All in all, Delhi-6 was a movie that I enjoyed. Though India is filled with stupidity in many places, India is still a beautiful place and is fun to be in India. It would also be nice to have a right balance of stupidity and common sense like the one the young man visualizes in his dream.

Final recommendation - See the movie!

It occurs to me that this movie should have also been to the Oscars. It captures many subtleties of the Indian society.

Monday, February 23, 2009

Science and Religion - A confluence!

I was just going through my research notebook when I happened to see that I had noted two nice quotes - don't know from where...but it was nice and I thought I have to put it down. They reflect that science and religion are different perspectives of the same emotion. Not sure how many are going to agree, but I think I agree to this:

"Science is about finding material explanations of the world - explanations that can inspire those spooky feelings of awe, wonder and reverence in the hyper-evolved brain".

"Religion, on the other hand, is about humans thinking that awe, wonder and reverance are the clue to understanding a God-built universe".

Comments welcome!

Sunday, February 22, 2009

Slumdog Millionaire and the Oscars

The 81st Oscar Academy Awards is special for Indians. The Indian music maestro AR Rahman has been nominated for Oscars for his music. The music was indeed good. The movie has other nominations as well. Now, what bothers me is: Why would ALL Indians be proud if ARR wins the laurels? True, hez an Indian and his winning an award would put India in the limelight. However, isn't it all because of ARR's own efforts? I just could not accept people just celebrating the victory...shouldn't they get inspired to perform and achieve like him? Well, it is not in only this area I have this lament...but with any field.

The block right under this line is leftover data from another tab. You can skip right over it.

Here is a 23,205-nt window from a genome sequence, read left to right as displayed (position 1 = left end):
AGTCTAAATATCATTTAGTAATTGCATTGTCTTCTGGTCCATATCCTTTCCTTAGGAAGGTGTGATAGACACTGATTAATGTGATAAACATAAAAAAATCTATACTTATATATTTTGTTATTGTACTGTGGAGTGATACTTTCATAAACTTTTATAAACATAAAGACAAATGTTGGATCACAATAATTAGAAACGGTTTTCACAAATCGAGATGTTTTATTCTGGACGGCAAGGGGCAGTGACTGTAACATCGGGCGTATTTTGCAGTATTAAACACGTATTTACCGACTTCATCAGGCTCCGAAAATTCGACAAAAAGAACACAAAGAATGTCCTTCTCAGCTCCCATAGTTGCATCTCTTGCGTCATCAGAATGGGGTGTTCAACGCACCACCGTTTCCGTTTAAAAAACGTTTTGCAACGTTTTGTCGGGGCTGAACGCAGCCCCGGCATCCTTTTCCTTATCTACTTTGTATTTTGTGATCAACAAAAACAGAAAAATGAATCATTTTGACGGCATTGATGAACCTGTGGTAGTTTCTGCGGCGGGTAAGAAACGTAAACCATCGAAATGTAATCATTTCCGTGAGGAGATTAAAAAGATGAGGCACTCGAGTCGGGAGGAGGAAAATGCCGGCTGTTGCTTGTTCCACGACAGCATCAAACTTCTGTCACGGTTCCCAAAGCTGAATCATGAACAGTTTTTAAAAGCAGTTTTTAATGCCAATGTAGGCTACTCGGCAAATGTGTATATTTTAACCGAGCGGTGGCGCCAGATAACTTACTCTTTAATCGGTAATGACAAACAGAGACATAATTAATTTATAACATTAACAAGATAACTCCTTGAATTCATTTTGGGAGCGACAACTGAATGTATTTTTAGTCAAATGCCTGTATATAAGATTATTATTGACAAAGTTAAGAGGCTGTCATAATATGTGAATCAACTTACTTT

Saturday, February 14, 2009

An archeological foray: Mahabalipuram

Following up on a recent visit to Mahabalipuram, Chennai, my friend, Ruban, and myself got intrigued by a number of issues, and more specifically, the Krishna's butter ball! On the persistent insistence of curious Ruban, I landed up lending out a book called 'The Seven Pagodas on the Coromandel Coast' from our library. It was an interesting read.
First of all, let me tell you why we went to Mahabalipuram. It was very much decided before even I planned for vacation that Ruban and I would go out somewhere when I came to India for vacation this year. First we thought we would go to some place near Bangalore, but then he got a job in Chennai. So we decided on Pondicherry. However, little did I realise that Pondicherry was 120 kms from Chennai! So it was finally decided that we would go to Mahabalipuram. That said, we rode on the famous ECR with great cautions from his parents. It was a nice ride with brief stop-overs. Finally on reaching Mahabalipuram, both the curious minds had their own curious questions! Finally, the Krishna's butter ball caught attention of both of us. I couldn't imagine how that piece of rock was hinging on a small area. What was more interesting was that one half of the rock was flat! Would someone have tried to do something with the rock? How is that it is perfectly flat on the other side? Mind boggling questions! So, with these and other curious things the vacation came to an end; I came back to work when I lent the book.